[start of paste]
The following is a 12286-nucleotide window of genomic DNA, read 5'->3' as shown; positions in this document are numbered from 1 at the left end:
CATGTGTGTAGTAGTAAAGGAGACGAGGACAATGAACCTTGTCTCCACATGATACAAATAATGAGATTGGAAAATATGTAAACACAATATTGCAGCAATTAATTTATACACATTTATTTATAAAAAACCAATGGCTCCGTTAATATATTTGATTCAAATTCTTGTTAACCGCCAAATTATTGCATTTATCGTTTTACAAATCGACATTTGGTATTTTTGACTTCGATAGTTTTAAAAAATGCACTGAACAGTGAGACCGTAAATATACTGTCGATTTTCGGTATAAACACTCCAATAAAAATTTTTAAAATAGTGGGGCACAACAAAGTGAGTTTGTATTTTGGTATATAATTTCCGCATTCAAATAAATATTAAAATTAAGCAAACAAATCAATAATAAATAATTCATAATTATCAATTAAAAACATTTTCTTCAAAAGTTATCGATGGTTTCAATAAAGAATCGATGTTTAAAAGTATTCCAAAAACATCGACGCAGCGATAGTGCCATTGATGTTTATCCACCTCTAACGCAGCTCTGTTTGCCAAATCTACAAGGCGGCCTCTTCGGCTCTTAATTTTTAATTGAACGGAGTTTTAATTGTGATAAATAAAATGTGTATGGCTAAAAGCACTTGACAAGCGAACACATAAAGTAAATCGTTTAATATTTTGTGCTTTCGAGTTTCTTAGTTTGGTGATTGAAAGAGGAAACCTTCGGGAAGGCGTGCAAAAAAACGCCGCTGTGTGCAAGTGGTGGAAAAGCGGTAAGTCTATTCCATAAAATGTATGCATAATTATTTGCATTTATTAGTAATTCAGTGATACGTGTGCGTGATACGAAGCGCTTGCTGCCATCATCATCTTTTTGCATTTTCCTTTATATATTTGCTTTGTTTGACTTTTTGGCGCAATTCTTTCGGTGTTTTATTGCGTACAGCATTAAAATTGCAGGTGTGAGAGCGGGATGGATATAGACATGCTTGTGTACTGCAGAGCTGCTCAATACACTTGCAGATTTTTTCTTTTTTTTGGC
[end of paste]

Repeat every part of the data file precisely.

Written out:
The following is a 12286-nucleotide window of genomic DNA, read 5'->3' as shown; positions in this document are numbered from 1 at the left end:
CATGTGTGTAGTAGTAAAGGAGACGAGGACAATGAACCTTGTCTCCACATGATACAAATAATGAGATTGGAAAATATGTAAACACAATATTGCAGCAATTAATTTATACACATTTATTTATAAAAAACCAATGGCTCCGTTAATATATTTGATTCAAATTCTTGTTAACCGCCAAATTATTGCATTTATCGTTTTACAAATCGACATTTGGTATTTTTGACTTCGATAGTTTTAAAAAATGCACTGAACAGTGAGACCGTAAATATACTGTCGATTTTCGGTATAAACACTCCAATAAAAATTTTTAAAATAGTGGGGCACAACAAAGTGAGTTTGTATTTTGGTATATAATTTCCGCATTCAAATAAATATTAAAATTAAGCAAACAAATCAATAATAAATAATTCATAATTATCAATTAAAAACATTTTCTTCAAAAGTTATCGATGGTTTCAATAAAGAATCGATGTTTAAAAGTATTCCAAAAACATCGACGCAGCGATAGTGCCATTGATGTTTATCCACCTCTAACGCAGCTCTGTTTGCCAAATCTACAAGGCGGCCTCTTCGGCTCTTAATTTTTAATTGAACGGAGTTTTAATTGTGATAAATAAAATGTGTATGGCTAAAAGCACTTGACAAGCGAACACATAAAGTAAATCGTTTAATATTTTGTGCTTTCGAGTTTCTTAGTTTGGTGATTGAAAGAGGAAACCTTCGGGAAGGCGTGCAAAAAAACGCCGCTGTGTGCAAGTGGTGGAAAAGCGGTAAGTCTATTCCATAAAATGTATGCATAATTATTTGCATTTATTAGTAATTCAGTGATACGTGTGCGTGATACGAAGCGCTTGCTGCCATCATCATCTTTTTGCATTTTCCTTTATATATTTGCTTTGTTTGACTTTTTGGCGCAATTCTTTCGGTGTTTTATTGCGTACAGCATTAAAATTGCAGGTGTGAGAGCGGGATGGATATAGACATGCTTGTGTACTGCAGAGCTGCTCAATACACTTGCAGATTTTTTCTTTTTTTTGGC